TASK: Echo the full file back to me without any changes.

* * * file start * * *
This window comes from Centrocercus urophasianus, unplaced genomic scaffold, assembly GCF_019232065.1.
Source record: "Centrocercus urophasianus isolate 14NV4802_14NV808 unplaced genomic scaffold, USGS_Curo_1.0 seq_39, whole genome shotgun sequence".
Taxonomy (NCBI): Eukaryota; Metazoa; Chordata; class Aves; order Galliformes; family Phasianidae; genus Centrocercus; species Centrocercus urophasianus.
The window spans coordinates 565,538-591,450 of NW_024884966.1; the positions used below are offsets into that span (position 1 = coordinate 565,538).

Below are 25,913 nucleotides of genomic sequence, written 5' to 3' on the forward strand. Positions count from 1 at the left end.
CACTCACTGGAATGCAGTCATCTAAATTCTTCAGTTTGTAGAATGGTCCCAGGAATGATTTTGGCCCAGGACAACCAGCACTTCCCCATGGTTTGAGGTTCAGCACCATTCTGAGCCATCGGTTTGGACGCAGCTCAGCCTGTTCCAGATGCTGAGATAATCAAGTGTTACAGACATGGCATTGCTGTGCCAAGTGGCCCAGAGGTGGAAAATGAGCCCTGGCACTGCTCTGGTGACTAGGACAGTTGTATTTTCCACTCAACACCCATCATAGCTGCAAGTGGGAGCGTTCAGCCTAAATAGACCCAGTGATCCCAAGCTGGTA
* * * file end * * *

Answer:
This window comes from Centrocercus urophasianus, unplaced genomic scaffold, assembly GCF_019232065.1.
Source record: "Centrocercus urophasianus isolate 14NV4802_14NV808 unplaced genomic scaffold, USGS_Curo_1.0 seq_39, whole genome shotgun sequence".
Taxonomy (NCBI): Eukaryota; Metazoa; Chordata; class Aves; order Galliformes; family Phasianidae; genus Centrocercus; species Centrocercus urophasianus.
The window spans coordinates 565,538-591,450 of NW_024884966.1; the positions used below are offsets into that span (position 1 = coordinate 565,538).

Below are 25,913 nucleotides of genomic sequence, written 5' to 3' on the forward strand. Positions count from 1 at the left end.
CACTCACTGGAATGCAGTCATCTAAATTCTTCAGTTTGTAGAATGGTCCCAGGAATGATTTTGGCCCAGGACAACCAGCACTTCCCCATGGTTTGAGGTTCAGCACCATTCTGAGCCATCGGTTTGGACGCAGCTCAGCCTGTTCCAGATGCTGAGATAATCAAGTGTTACAGACATGGCATTGCTGTGCCAAGTGGCCCAGAGGTGGAAAATGAGCCCTGGCACTGCTCTGGTGACTAGGACAGTTGTATTTTCCACTCAACACCCATCATAGCTGCAAGTGGGAGCGTTCAGCCTAAATAGACCCAGTGATCCCAAGCTGGTA